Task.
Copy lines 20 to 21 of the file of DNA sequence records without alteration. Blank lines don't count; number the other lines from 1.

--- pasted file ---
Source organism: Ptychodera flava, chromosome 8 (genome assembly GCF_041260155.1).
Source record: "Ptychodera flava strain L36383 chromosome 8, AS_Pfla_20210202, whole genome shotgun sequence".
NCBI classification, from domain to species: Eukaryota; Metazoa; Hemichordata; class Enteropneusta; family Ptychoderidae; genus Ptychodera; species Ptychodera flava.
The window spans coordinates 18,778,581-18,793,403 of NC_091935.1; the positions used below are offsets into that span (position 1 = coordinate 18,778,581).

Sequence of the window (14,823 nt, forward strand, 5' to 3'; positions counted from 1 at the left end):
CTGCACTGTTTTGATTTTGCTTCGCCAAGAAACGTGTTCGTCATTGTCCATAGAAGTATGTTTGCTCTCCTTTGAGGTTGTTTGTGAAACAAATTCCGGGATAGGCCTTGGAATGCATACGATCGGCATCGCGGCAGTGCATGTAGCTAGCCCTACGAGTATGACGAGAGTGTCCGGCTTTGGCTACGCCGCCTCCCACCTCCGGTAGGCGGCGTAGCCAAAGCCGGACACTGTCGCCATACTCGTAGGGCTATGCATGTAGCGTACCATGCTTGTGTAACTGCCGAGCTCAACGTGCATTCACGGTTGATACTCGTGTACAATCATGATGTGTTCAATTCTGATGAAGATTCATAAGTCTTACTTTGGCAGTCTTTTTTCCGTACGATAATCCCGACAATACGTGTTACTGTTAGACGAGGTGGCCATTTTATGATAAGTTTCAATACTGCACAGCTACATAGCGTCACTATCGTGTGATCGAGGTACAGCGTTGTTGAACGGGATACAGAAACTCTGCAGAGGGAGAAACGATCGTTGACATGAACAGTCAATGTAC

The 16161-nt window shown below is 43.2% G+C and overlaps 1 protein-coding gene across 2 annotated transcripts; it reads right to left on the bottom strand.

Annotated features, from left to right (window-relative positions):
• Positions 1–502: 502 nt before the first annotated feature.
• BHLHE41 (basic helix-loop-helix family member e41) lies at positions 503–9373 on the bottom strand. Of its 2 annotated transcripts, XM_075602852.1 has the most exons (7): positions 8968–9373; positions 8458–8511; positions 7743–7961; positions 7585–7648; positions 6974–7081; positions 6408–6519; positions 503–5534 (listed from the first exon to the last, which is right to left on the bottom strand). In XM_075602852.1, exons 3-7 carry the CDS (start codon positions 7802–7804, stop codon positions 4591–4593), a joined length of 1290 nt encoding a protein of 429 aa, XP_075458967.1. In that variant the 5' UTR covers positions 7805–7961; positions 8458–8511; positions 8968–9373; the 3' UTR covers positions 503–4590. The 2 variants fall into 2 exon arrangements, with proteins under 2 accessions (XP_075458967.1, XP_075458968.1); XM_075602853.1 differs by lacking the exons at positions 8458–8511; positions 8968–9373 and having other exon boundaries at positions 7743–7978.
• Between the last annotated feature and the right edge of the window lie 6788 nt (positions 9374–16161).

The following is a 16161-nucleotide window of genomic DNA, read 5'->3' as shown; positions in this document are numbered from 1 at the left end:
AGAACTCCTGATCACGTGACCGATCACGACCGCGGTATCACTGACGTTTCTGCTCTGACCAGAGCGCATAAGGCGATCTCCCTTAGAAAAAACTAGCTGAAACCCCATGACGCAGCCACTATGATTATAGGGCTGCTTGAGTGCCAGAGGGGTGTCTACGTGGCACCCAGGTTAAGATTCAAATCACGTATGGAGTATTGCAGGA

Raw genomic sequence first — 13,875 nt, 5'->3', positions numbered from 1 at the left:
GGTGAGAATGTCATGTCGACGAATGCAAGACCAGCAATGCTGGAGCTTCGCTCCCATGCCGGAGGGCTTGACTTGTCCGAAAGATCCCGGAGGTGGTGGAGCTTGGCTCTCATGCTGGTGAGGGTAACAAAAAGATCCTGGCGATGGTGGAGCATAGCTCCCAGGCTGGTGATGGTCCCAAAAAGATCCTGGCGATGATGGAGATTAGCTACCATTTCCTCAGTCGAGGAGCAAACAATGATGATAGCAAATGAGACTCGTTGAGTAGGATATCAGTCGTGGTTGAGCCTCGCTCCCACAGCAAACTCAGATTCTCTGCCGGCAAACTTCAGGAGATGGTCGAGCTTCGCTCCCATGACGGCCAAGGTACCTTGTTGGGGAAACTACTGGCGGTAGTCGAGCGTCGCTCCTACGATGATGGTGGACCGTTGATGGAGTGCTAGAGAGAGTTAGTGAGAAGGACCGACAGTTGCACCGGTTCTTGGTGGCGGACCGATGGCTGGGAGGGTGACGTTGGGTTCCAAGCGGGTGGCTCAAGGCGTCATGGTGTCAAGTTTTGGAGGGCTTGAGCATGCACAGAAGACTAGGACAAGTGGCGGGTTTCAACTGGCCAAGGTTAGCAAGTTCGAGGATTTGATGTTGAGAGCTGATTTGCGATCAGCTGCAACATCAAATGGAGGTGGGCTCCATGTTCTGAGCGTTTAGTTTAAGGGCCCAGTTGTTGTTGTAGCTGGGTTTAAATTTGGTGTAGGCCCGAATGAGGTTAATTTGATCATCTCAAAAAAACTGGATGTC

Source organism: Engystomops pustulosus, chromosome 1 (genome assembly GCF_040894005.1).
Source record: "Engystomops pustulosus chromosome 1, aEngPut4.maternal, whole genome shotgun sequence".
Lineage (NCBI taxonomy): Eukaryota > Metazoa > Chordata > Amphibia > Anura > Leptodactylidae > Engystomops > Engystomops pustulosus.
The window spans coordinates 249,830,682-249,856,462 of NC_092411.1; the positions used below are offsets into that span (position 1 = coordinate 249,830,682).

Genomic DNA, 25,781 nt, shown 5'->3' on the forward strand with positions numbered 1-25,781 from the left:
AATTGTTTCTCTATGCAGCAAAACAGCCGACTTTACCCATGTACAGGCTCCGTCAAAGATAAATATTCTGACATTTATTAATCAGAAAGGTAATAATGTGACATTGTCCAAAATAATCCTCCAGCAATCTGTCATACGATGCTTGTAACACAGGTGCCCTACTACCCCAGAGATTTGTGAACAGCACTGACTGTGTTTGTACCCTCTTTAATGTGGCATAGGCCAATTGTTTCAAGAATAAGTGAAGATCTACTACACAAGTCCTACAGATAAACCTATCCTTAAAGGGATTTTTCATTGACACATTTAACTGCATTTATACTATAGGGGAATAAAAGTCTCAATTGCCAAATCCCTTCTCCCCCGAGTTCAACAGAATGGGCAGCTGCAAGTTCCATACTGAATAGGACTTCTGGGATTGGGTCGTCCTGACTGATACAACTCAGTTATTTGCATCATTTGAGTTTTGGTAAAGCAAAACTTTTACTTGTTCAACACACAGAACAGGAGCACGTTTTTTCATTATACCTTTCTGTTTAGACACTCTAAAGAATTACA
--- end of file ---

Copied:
Genomic DNA, 25,781 nt, shown 5'->3' on the forward strand with positions numbered 1-25,781 from the left:
AATTGTTTCTCTATGCAGCAAAACAGCCGACTTTACCCATGTACAGGCTCCGTCAAAGATAAATATTCTGACATTTATTAATCAGAAAGGTAATAATGTGACATTGTCCAAAATAATCCTCCAGCAATCTGTCATACGATGCTTGTAACACAGGTGCCCTACTACCCCAGAGATTTGTGAACAGCACTGACTGTGTTTGTACCCTCTTTAATGTGGCATAGGCCAATTGTTTCAAGAATAAGTGAAGATCTACTACACAAGTCCTACAGATAAACCTATCCTTAAAGGGATTTTTCATTGACACATTTAACTGCATTTATACTATAGGGGAATAAAAGTCTCAATTGCCAAATCCCTTCTCCCCCGAGTTCAACAGAATGGGCAGCTGCAAGTTCCATACTGAATAGGACTTCTGGGATTGGGTCGTCCTGACTGATACAACTCAGTTATTTGCATCATTTGAGTTTTGGTAAAGCAAAACTTTTACTTGTTCAACACACAGAACAGGAGCACGTTTTTTCATTATACCTTTCTGTTTAGACACTCTAAAGAATTACA